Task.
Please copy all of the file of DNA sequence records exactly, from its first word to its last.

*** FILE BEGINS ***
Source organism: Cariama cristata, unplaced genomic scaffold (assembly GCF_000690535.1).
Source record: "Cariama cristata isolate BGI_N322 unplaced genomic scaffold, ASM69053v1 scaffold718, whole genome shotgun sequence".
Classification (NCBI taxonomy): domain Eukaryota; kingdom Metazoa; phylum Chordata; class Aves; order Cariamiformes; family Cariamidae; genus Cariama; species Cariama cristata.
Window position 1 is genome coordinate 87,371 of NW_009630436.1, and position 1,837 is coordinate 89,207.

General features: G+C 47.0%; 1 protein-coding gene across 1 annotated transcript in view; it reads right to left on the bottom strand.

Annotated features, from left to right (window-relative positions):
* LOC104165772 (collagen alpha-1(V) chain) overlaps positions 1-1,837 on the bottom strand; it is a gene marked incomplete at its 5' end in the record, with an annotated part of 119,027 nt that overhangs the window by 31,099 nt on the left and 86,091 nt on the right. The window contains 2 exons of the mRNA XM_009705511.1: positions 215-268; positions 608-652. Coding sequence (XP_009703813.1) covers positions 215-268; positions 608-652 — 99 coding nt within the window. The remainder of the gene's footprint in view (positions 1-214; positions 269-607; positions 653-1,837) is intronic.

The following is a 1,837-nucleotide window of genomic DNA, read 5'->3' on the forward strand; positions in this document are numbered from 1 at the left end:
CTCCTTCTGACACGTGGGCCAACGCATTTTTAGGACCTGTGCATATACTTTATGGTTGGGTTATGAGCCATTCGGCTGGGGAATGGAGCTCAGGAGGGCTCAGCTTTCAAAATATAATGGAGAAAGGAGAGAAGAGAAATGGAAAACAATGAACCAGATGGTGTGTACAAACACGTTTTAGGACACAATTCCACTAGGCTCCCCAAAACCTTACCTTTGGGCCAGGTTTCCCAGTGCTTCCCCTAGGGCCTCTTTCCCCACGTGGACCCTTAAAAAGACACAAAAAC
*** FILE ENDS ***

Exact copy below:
Source organism: Cariama cristata, unplaced genomic scaffold (assembly GCF_000690535.1).
Source record: "Cariama cristata isolate BGI_N322 unplaced genomic scaffold, ASM69053v1 scaffold718, whole genome shotgun sequence".
Classification (NCBI taxonomy): domain Eukaryota; kingdom Metazoa; phylum Chordata; class Aves; order Cariamiformes; family Cariamidae; genus Cariama; species Cariama cristata.
Window position 1 is genome coordinate 87,371 of NW_009630436.1, and position 1,837 is coordinate 89,207.

General features: G+C 47.0%; 1 protein-coding gene across 1 annotated transcript in view; it reads right to left on the bottom strand.

Annotated features, from left to right (window-relative positions):
* LOC104165772 (collagen alpha-1(V) chain) overlaps positions 1-1,837 on the bottom strand; it is a gene marked incomplete at its 5' end in the record, with an annotated part of 119,027 nt that overhangs the window by 31,099 nt on the left and 86,091 nt on the right. The window contains 2 exons of the mRNA XM_009705511.1: positions 215-268; positions 608-652. Coding sequence (XP_009703813.1) covers positions 215-268; positions 608-652 — 99 coding nt within the window. The remainder of the gene's footprint in view (positions 1-214; positions 269-607; positions 653-1,837) is intronic.

The following is a 1,837-nucleotide window of genomic DNA, read 5'->3' on the forward strand; positions in this document are numbered from 1 at the left end:
CTCCTTCTGACACGTGGGCCAACGCATTTTTAGGACCTGTGCATATACTTTATGGTTGGGTTATGAGCCATTCGGCTGGGGAATGGAGCTCAGGAGGGCTCAGCTTTCAAAATATAATGGAGAAAGGAGAGAAGAGAAATGGAAAACAATGAACCAGATGGTGTGTACAAACACGTTTTAGGACACAATTCCACTAGGCTCCCCAAAACCTTACCTTTGGGCCAGGTTTCCCAGTGCTTCCCCTAGGGCCTCTTTCCCCACGTGGACCCTTAAAAAGACACAAAAAC